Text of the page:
Bishops and clergy must work in partnership and co-responsibility with lay leaders, respecting their different vocations and utilizing their experience and expertise. For this effort to be successful, it will be essential to build trust between lay leaders and the hierarchy, inviting genuine dialogue and sharing of concerns, hopes, and best practices.

10. Be Both Humble and Bold

Convening participants consistently lifted up our need for the virtue of humility rooted in prayer and reflection. All members of the Church need to learn to listen more, reach out to others with differing backgrounds and perspectives, and move beyond ecclesial and ideological divisions to work together for the good of the Church

Principal Investigators

John Carr is the Founder and Co-director of the Initiative on Catholic Social Thought and Public Life at Georgetown University. The Initiative seeks to share Catholic social thought more broadly and deeply, promote principled civil dialogue, and reach out to a new generation of leaders. In nearly 10 years, the Initiative has organized 140 dialogues at the intersection of faith and politics, reaching more than 250,000 people. The Initiative has organized and hosted a dozen Public Dialogues and a National Leadership Convening on Lay Leadership and the Clergy Abuse Crisis. John has dealt with clergy sexual abuse personally, professionally, and institutionally for more than 50 years. He is a survivor of clergy sexual abuse and has lived with this crisis as a lay leader in the Archdiocese of Washington, the United States Conference of Catholic Bishops, and Georgetown University. He wrote about eight lessons he had learned over those five decades in America and his leadership was featured in the National Catholic Reporter. John and his wife Linda live in Cheverly, Maryland. They have four children and eight grandchildren.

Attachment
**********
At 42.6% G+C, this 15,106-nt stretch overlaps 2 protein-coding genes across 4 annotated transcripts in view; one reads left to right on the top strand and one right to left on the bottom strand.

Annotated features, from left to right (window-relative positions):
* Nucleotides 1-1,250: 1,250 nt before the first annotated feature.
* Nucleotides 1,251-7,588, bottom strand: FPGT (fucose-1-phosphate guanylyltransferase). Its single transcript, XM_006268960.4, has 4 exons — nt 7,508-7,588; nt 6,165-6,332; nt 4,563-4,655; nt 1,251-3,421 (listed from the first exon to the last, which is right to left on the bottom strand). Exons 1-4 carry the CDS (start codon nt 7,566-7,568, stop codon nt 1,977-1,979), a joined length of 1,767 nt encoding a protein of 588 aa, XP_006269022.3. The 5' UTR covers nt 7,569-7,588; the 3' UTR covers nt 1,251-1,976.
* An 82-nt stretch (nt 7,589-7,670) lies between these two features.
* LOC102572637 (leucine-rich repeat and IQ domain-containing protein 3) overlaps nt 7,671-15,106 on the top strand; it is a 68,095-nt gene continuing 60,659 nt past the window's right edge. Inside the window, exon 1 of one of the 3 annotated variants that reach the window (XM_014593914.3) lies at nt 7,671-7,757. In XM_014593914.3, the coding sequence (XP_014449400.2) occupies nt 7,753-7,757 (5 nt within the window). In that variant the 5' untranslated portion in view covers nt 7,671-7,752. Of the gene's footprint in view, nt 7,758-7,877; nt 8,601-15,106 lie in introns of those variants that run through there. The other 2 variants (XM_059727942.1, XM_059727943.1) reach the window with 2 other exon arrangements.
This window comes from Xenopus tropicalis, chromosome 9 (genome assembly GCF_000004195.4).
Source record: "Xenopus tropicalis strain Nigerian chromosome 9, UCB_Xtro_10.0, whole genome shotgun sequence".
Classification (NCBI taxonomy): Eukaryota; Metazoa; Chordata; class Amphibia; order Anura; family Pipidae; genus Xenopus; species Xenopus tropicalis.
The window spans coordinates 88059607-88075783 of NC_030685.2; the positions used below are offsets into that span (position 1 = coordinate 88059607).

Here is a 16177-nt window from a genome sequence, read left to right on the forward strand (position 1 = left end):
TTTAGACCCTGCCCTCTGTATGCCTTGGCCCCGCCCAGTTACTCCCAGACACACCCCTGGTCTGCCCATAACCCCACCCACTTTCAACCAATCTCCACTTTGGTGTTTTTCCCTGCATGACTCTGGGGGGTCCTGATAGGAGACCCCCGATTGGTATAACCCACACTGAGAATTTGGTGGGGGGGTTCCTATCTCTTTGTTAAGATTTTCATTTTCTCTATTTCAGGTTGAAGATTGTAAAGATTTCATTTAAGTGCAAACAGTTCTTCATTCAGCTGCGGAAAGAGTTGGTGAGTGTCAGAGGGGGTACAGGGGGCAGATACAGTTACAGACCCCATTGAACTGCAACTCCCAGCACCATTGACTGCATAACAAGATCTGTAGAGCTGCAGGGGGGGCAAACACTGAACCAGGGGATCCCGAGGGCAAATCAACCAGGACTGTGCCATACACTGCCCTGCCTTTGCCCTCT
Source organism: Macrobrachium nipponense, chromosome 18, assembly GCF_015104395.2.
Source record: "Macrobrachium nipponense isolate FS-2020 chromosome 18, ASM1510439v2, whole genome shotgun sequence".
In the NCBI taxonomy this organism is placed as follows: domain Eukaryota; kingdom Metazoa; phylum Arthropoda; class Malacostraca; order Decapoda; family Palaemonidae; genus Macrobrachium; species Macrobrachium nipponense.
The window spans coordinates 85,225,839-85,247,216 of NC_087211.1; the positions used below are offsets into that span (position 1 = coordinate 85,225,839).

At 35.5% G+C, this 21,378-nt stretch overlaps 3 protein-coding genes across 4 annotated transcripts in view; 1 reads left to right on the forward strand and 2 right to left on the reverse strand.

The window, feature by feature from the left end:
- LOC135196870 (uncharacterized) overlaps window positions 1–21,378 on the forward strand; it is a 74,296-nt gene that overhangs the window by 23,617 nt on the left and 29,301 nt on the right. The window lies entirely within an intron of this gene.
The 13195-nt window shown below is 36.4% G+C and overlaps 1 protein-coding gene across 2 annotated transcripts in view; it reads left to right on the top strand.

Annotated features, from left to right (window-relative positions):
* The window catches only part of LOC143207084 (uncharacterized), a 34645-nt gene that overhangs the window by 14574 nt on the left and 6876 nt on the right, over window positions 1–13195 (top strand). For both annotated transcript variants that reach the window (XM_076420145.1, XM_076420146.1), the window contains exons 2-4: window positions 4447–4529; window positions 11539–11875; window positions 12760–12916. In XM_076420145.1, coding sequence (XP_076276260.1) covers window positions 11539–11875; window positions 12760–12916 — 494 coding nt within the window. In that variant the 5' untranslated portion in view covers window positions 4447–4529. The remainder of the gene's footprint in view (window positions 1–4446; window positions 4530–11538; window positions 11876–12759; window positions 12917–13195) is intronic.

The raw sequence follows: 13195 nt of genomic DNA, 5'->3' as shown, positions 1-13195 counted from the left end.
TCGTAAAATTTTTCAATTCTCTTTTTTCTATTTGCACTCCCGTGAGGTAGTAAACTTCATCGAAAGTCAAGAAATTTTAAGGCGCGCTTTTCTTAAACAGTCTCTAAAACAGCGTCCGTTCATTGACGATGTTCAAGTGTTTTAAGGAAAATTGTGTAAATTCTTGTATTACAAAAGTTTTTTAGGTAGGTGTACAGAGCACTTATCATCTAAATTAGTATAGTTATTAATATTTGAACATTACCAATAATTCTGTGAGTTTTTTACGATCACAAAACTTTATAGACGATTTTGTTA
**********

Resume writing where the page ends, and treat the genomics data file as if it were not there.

Kim Daniels is the Co-director of the Initiative on Catholic Social Thought and Public Life at Georgetown University. She was appointed by Pope Francis as a Member of the Vatican Dicastery for Communication in 2016, and in that role was an advisor to the organizing committee for the February 2019 Vatican Meeting on the Protection of Minors in the Church. In August 2021 Kim was also appointed a member of the Synod 2021-2023 Communications Commission. Additionally, Kim delivered remarks on Trusting the Church, Its Communication, and Its Communicators for the Inspiring Trust Conference held by the Pontifical University of the Holy Cross in Rome in April 2021. She is also a consultor to the U.S. Conference of Catholic Bishops’ Committee for Religious Liberty, and has advised the U.S.C.C.B. and other Catholic institutions on a broad range of issues where Church teachings intersect with public life, including immigration, human life and dignity, religious liberty, and care for creation. Kim is a graduate of Princeton University and the University of Chicago Law School, and she and her husband have six children.